How JustAnswer Works:

  • Ask an Expert
    Experts are full of valuable knowledge and are ready to help with any question. Credentials confirmed by a Fortune 500 verification firm.
  • Get a Professional Answer
    Via email, text message, or notification as you wait on our site.
    Ask follow up questions if you need to.
  • 100% Satisfaction Guarantee
    Rate the answer you receive.

Ask Vincent2013 Your Own Question

Vincent2013, JustAnswer Expert
Category: Law
Satisfied Customers: 213
Experience:  Qualified solicitor and barrister (non-practising) with 7+ years experience
Type Your Law Question Here...
Vincent2013 is online now

I a 50% shareholder in a business, the other director has

Customer Question

I' a 50% shareholder in a business, the other director has the other 50%. It's a classic situation where I'm 25 years younger and he's not pulling his weight. He won't sell.....has money already.....just likes to recieve his dividend.
I basically want out and we only have two staff that would come with me.
I can't get access to the Articles of Association.....but I'm 99% sure they are standard.
Can I resign my directorship and move on? I'm not bothered about the shares....the business will fold without me and the two staff being there.
Submitted: 3 years ago.
Category: Law
Expert:  Vincent2013 replied 3 years ago.

Hi, thanks very much for your question. My name's XXXXX XXXXX I'm going to assist you with it.


The first thing you need to do is to check the provisions of any shareholders agreement or service contract to see if you have (in your capacity as a director / shareholder) any obligations NOT to compete with the business. These are somethimes referred to as "restrictive covenants" and are fairly common.


As well as being common, they are also commonly unenforceable! This is because they must NOT go beyond what the company is legitimately entitled to protect itself against balanced against the need for an individual to move on, earn his livelihood and (in doing so) use the skills he previously deployed for the former company.


In the absence of any restrictive covenants, the next matter to consider are the fiduciary duties that you owe to the company as a director. In a recent case in 2012, the Court of Appeal discussed the fiduciary duties of employees and directors. In essence, a director has (amongst many other duties) a duty of "loyalty" to the company to which he is appointed. Despite this, he is entitled to take the decision to set up a competing business and discuss this with family and friends, without needing to advise the company of this. The problem arises if he starts making preparatory steps. He must resign once he has irrevocably decided to engage in a competing business and taken preparatory steps to do so. This means poaching customers and members of the workforce whilst still a director would be a breach of the director's statutory duty and could, conceivably, result in a claim being made by the company for damages.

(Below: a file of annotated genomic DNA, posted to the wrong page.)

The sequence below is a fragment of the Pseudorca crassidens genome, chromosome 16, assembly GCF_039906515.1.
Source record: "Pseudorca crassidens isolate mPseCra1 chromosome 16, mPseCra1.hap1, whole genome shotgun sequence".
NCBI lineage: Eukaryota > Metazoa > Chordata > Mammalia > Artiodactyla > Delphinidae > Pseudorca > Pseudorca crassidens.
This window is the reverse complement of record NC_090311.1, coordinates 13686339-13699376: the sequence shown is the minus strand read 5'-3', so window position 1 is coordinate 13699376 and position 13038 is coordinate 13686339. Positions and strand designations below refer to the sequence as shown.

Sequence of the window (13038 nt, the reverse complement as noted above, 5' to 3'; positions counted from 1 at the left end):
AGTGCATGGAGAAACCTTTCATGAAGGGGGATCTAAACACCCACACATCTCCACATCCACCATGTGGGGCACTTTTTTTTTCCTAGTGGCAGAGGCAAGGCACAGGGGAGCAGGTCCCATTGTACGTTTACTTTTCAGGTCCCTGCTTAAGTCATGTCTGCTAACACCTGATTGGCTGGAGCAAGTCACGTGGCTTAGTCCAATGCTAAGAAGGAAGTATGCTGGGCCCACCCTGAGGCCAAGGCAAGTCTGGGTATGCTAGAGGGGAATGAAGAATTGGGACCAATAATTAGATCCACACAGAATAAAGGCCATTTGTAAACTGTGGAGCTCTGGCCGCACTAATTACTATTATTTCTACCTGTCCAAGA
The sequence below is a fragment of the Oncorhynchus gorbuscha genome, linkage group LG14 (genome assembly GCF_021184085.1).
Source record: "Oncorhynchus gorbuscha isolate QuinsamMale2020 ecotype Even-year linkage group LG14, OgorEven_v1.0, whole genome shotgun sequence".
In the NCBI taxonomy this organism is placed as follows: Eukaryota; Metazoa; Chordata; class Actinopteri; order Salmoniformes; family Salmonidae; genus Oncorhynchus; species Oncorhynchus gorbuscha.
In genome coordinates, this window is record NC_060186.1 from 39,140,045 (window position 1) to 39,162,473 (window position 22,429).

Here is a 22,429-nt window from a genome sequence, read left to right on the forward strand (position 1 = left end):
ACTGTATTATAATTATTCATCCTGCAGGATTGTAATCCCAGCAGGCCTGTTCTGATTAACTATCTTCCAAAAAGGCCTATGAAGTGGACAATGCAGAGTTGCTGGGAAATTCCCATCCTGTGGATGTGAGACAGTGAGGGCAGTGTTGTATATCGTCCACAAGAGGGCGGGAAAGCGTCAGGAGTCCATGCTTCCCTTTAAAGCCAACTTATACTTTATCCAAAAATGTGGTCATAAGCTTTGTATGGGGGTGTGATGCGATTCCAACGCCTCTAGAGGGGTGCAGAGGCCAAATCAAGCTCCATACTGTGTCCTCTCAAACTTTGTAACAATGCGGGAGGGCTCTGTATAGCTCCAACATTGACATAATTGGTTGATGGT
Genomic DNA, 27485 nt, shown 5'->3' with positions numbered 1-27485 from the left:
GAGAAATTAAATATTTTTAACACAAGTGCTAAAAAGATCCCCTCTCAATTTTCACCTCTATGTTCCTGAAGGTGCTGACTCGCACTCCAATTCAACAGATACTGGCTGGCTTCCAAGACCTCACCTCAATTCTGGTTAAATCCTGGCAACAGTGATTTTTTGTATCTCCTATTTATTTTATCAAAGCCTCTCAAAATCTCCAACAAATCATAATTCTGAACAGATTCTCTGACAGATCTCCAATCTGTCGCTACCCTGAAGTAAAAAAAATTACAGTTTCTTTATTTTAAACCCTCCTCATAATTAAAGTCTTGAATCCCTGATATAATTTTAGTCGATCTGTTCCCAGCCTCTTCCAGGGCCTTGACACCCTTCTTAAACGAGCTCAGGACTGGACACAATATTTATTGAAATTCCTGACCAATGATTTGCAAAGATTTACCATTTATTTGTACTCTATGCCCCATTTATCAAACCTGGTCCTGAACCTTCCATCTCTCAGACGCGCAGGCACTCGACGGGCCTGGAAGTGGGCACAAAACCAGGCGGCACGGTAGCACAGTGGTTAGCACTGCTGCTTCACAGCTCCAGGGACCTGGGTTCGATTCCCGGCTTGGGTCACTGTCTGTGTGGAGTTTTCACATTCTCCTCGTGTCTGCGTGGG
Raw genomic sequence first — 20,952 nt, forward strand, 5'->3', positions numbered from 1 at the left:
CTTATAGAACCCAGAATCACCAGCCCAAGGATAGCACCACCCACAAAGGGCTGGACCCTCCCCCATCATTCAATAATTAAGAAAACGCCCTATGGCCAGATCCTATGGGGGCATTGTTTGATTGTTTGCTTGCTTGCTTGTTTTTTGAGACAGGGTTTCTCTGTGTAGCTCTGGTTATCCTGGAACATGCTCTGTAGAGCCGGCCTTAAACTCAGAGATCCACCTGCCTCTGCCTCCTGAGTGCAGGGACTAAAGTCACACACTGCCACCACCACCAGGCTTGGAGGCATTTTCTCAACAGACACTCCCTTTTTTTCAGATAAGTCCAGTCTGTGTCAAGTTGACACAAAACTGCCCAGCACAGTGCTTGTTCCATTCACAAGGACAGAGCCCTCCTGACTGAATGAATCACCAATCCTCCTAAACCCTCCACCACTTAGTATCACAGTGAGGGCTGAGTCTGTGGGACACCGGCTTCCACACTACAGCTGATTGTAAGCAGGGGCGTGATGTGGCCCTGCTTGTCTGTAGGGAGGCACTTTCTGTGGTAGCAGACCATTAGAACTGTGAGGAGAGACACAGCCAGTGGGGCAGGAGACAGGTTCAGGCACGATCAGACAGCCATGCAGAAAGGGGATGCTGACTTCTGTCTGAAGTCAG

In your situation (as you quite rightly point out) you will need to resign. The key is to ensure that, in the absence of any specific contractual restrictive covenant, you are very careful with regard to how you take matters forward in respect of employing any former colleagues.


Can I clarify anything for you? I should also point out, that I would be very happy to assist you in getting hold of the articles, which can be done online (if that's useful).

Expert:  Vincent2013 replied 3 years ago.

Hi Andre. I hope my answer yesterday was helpful. If so, I would be very grateful if you could take a quick moment to rate it. Otherwise, do let me know if I can clarify anything for you.


Best wishes,



What Customers are Saying:

  • Thank you so much for your help. Your answers were really useful and came back so quickly. Great! Maggie
< Previous | Next >
  • Thank you so much for your help. Your answers were really useful and came back so quickly. Great! Maggie
  • A quick response, a succinct and helpful answer in simple English. I believe I can now confront the counter party with confidence -- worth the 30 bucks! Rick
  • Wonderful service, prompt, efficient, and accurate. Couldn't have asked for more. I cannot thank you enough for your help. Mary C.
  • This expert is wonderful. They truly know what they are talking about, and they actually care about you. They really helped put my nerves at ease. Thank you so much!!!! Alex
  • Thank you for all your help. It is nice to know that this service is here for people like myself, who need answers fast and are not sure who to consult. GP
  • I couldn't be more satisfied! This is the site I will always come to when I need a second opinion. Justin
  • Just let me say that this encounter has been entirely professional and most helpful. I liked that I could ask additional questions and get answered in a very short turn around. Esther

Meet The Experts:

  • Jo C.

    Jo C.


    Satisfied Customers:

    Over 5 years in practice
< Last | Next >
  • Jo C.'s Avatar

    Jo C.


    Satisfied Customers:

    Over 5 years in practice
  • Ben Jones's Avatar

    Ben Jones

    UK Lawyer

    Satisfied Customers:

    Qualified Solicitor - Please start your question with 'For Ben Jones'
  • Buachaill's Avatar



    Satisfied Customers:

    Barrister 17 years experience
  • Max Lowry's Avatar

    Max Lowry


    Satisfied Customers:

    LLB, 10 years post qualification experience
  • UK_Lawyer's Avatar



    Satisfied Customers:

    I am a qualified solicitor and an expert in UK law.
  • Kasare's Avatar



    Satisfied Customers:

    Solicitor, 10 yrs plus experience in civil litigation, employment and family law
  • Joshua's Avatar



    Satisfied Customers:

    LL.B (Hons), Higher Prof. Dip. Law & Practice